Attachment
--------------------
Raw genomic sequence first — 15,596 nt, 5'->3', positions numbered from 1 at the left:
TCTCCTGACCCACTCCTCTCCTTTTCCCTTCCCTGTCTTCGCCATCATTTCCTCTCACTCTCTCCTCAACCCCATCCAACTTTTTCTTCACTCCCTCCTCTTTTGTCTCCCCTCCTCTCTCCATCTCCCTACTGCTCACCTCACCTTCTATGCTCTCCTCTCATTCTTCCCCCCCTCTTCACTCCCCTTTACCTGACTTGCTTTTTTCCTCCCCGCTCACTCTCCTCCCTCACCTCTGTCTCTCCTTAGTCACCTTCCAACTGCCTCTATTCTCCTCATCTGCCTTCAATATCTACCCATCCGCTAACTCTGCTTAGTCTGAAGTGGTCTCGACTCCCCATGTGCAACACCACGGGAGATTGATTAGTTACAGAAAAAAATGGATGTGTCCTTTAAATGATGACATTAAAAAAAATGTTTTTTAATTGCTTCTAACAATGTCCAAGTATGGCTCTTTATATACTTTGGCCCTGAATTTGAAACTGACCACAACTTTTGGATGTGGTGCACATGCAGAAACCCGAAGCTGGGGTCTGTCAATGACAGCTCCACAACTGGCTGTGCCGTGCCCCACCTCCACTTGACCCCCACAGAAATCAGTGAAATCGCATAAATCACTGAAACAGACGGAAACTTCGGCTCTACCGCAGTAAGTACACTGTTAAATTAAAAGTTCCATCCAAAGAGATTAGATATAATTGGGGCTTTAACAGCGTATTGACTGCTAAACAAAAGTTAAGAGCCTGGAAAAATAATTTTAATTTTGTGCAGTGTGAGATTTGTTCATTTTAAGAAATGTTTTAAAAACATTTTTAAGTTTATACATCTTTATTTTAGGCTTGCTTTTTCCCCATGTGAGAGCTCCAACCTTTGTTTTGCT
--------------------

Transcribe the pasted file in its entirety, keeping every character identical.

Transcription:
Raw genomic sequence first — 15,596 nt, 5'->3', positions numbered from 1 at the left:
TCTCCTGACCCACTCCTCTCCTTTTCCCTTCCCTGTCTTCGCCATCATTTCCTCTCACTCTCTCCTCAACCCCATCCAACTTTTTCTTCACTCCCTCCTCTTTTGTCTCCCCTCCTCTCTCCATCTCCCTACTGCTCACCTCACCTTCTATGCTCTCCTCTCATTCTTCCCCCCCTCTTCACTCCCCTTTACCTGACTTGCTTTTTTCCTCCCCGCTCACTCTCCTCCCTCACCTCTGTCTCTCCTTAGTCACCTTCCAACTGCCTCTATTCTCCTCATCTGCCTTCAATATCTACCCATCCGCTAACTCTGCTTAGTCTGAAGTGGTCTCGACTCCCCATGTGCAACACCACGGGAGATTGATTAGTTACAGAAAAAAATGGATGTGTCCTTTAAATGATGACATTAAAAAAAATGTTTTTTAATTGCTTCTAACAATGTCCAAGTATGGCTCTTTATATACTTTGGCCCTGAATTTGAAACTGACCACAACTTTTGGATGTGGTGCACATGCAGAAACCCGAAGCTGGGGTCTGTCAATGACAGCTCCACAACTGGCTGTGCCGTGCCCCACCTCCACTTGACCCCCACAGAAATCAGTGAAATCGCATAAATCACTGAAACAGACGGAAACTTCGGCTCTACCGCAGTAAGTACACTGTTAAATTAAAAGTTCCATCCAAAGAGATTAGATATAATTGGGGCTTTAACAGCGTATTGACTGCTAAACAAAAGTTAAGAGCCTGGAAAAATAATTTTAATTTTGTGCAGTGTGAGATTTGTTCATTTTAAGAAATGTTTTAAAAACATTTTTAAGTTTATACATCTTTATTTTAGGCTTGCTTTTTCCCCATGTGAGAGCTCCAACCTTTGTTTTGCT